# joint effect of two endogenous variables

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## joint effect of two endogenous variables

 Dear all, I want to estimate the following model: ivreg2 y z1 z2 (y1 y2= z3 z4 z5), cluster(mm) However, my instruments z3, z4 and z5 don't have enough independent variations (i.e.we don't have instruments that are correlated to y1 but not correlated to y2, or just correlated to y2 but not correlated to y1, z3, z4 and z5 all affect both y1 and y2) and thus the effects of y1 and y2 on the dependent variable y can't be isolated, so I want to compute and test the significance of the joint effect of y1 and y2, i.e. the effect on dependent variable when both y1 and y2 increase by 1 unit. Does anybody know how to realize this idea? Many thanks, Sharon
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## Re: joint effect of two endogenous variables

 --- On Tue, 24/8/10, xueliansharon wrote: > I want to estimate the following model: > > ivreg2 y z1 z2 (y1 y2= z3 z4 z5), cluster(mm) > > However, my instruments z3, z4 and z5 don't have enough > independent variations (i.e.we don't have instruments that are > correlated to y1 but not correlated to y2, or just correlated > to y2 but not correlated to y1, z3, z4 and z5 all affect both > y1 and y2) and thus the effects of y1 and y2 on the dependent > variable y can't be isolated, so I want to compute and test the > significance of the joint effect of y1 and y2, i.e. the > effect on dependent variable when both y1 and y2 increase by 1 > unit. Does anybody know how to realize this idea? The first thing that comes to mind is that you will need to make sure that the unit of y1 and y2 are equal, if y1 is in seconds and y2 is in liters, than what does a unit change mean? A common approach is to standardize variables, i.e. subtract the mean and divide by the standard deviation. What you could do is constrain the effects to be equal. A quick scan of -help ivreg2- gave me the impression that it doesn't allow for the -constraint()- option. You might be able to use an old trick: you can constrain the effects of two variables to be equal by adding the sum of these two variables to your model. You can see that as follows. Start with a regular regression: y = b0 + b1 x1 + b2 x2 + e we want to constrain b1 and b2 to be equal, so we can write: y = b0 + b1 x1 + b1 x2 + e   = b0 + b1 (x1 + x2) + e So application of this trick to your model would been that you generate a new variable y_comb = y1 + y2, and use that variable instead of y1 and y2. However, I don't know much about -ivreg2-, so other people who know more about it, will need to confirm that this trick will have the desired properties before I would recommend it. Hope this helps, Maarten -------------------------- Maarten L. Buis Institut fuer Soziologie Universitaet Tuebingen Wilhelmstrasse 36 72074 Tuebingen Germany http://www.maartenbuis.nl--------------------------       * *   For searches and help try: *   http://www.stata.com/help.cgi?search*   http://www.stata.com/support/statalist/faq*   http://www.ats.ucla.edu/stat/stata/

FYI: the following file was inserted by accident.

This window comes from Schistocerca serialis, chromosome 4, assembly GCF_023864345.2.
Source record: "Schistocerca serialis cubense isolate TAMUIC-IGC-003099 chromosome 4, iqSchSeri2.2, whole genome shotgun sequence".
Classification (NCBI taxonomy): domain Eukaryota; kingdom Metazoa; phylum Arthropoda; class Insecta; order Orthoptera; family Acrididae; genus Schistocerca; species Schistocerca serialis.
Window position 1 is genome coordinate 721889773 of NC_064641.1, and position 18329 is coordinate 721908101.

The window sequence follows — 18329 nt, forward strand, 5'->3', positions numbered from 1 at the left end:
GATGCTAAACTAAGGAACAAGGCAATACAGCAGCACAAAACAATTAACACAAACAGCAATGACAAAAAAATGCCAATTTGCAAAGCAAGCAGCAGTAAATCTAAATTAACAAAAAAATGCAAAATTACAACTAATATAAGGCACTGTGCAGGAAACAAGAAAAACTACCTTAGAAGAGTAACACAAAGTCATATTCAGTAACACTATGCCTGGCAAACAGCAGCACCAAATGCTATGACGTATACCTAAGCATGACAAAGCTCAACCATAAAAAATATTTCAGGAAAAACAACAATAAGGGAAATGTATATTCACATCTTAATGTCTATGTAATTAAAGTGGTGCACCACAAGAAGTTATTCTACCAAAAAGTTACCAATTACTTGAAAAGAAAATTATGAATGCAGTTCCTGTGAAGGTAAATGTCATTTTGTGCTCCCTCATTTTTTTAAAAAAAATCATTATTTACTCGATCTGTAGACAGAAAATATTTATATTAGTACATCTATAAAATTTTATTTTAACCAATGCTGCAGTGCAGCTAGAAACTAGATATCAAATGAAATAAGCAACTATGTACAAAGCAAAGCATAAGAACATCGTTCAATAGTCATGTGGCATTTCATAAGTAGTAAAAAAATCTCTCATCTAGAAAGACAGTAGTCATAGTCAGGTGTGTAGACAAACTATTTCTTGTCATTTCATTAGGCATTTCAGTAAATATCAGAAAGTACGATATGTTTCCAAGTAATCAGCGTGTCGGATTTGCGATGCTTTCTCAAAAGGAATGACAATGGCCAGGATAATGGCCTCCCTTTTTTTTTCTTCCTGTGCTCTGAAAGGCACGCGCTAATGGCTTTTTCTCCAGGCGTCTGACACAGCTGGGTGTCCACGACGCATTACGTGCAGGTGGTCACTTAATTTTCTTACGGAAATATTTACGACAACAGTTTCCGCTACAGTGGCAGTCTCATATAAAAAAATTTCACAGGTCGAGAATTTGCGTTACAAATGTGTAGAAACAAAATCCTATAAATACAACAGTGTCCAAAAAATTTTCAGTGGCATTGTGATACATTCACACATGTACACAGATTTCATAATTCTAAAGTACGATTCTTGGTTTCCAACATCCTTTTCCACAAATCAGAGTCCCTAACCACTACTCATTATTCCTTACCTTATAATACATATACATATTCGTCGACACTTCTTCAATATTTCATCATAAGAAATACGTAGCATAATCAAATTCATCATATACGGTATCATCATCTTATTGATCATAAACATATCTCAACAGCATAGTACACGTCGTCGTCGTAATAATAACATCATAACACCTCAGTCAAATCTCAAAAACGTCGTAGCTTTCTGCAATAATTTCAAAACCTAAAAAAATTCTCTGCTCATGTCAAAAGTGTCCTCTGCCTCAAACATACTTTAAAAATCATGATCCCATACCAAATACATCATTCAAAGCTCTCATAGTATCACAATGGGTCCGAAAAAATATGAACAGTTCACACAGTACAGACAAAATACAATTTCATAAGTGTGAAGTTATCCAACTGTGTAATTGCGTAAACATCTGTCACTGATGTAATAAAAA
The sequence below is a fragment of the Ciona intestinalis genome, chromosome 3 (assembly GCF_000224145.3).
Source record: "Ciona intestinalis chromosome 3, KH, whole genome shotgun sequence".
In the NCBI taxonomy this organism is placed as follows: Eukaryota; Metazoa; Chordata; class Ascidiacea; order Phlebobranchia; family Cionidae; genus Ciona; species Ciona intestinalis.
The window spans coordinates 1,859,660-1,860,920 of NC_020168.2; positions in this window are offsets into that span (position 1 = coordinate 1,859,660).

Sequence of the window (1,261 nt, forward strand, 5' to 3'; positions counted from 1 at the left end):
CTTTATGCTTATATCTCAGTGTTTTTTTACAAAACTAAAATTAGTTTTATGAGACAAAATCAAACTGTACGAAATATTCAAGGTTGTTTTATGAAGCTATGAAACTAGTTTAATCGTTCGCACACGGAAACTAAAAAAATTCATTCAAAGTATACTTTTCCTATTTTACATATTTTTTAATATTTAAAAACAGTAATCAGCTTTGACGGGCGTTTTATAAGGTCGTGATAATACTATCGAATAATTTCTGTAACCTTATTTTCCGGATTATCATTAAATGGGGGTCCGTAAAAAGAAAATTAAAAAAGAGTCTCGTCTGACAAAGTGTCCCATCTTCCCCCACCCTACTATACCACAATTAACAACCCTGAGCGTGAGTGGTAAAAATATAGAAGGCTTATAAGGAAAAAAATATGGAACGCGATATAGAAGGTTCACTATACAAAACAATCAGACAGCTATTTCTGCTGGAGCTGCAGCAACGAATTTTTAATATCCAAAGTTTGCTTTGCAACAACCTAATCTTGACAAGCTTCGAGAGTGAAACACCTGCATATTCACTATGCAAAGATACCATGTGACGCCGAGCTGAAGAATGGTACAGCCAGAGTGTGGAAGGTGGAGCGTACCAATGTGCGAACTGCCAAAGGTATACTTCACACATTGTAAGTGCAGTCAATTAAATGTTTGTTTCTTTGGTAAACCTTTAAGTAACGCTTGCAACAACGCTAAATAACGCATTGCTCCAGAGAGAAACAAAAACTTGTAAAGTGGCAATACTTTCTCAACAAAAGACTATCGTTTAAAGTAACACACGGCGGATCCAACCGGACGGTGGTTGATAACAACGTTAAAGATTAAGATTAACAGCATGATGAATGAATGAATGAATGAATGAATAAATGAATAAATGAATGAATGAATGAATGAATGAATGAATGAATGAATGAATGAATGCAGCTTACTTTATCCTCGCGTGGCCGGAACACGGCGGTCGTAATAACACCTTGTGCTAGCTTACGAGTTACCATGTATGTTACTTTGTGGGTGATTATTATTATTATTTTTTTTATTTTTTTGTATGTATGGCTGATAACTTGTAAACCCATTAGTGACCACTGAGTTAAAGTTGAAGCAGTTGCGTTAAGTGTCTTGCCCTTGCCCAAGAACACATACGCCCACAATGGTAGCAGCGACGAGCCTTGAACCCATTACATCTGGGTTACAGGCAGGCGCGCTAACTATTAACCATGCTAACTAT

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## Re: stratification and model checking after imputation